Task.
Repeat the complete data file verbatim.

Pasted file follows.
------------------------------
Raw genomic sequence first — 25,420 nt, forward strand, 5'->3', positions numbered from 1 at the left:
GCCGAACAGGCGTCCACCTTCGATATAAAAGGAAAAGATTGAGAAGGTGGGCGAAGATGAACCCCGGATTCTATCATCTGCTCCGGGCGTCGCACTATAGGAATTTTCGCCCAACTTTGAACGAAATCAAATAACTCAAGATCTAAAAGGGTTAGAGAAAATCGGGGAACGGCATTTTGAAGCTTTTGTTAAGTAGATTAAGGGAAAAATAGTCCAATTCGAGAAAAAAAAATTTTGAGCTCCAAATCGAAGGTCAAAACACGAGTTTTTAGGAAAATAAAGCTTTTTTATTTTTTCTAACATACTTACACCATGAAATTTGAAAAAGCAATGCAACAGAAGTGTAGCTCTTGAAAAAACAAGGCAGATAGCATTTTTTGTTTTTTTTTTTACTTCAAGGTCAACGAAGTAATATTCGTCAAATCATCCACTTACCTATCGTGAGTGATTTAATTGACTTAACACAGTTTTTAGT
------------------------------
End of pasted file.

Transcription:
Raw genomic sequence first — 25,420 nt, forward strand, 5'->3', positions numbered from 1 at the left:
GCCGAACAGGCGTCCACCTTCGATATAAAAGGAAAAGATTGAGAAGGTGGGCGAAGATGAACCCCGGATTCTATCATCTGCTCCGGGCGTCGCACTATAGGAATTTTCGCCCAACTTTGAACGAAATCAAATAACTCAAGATCTAAAAGGGTTAGAGAAAATCGGGGAACGGCATTTTGAAGCTTTTGTTAAGTAGATTAAGGGAAAAATAGTCCAATTCGAGAAAAAAAAATTTTGAGCTCCAAATCGAAGGTCAAAACACGAGTTTTTAGGAAAATAAAGCTTTTTTATTTTTTCTAACATACTTACACCATGAAATTTGAAAAAGCAATGCAACAGAAGTGTAGCTCTTGAAAAAACAAGGCAGATAGCATTTTTTGTTTTTTTTTTTACTTCAAGGTCAACGAAGTAATATTCGTCAAATCATCCACTTACCTATCGTGAGTGATTTAATTGACTTAACACAGTTTTTAGT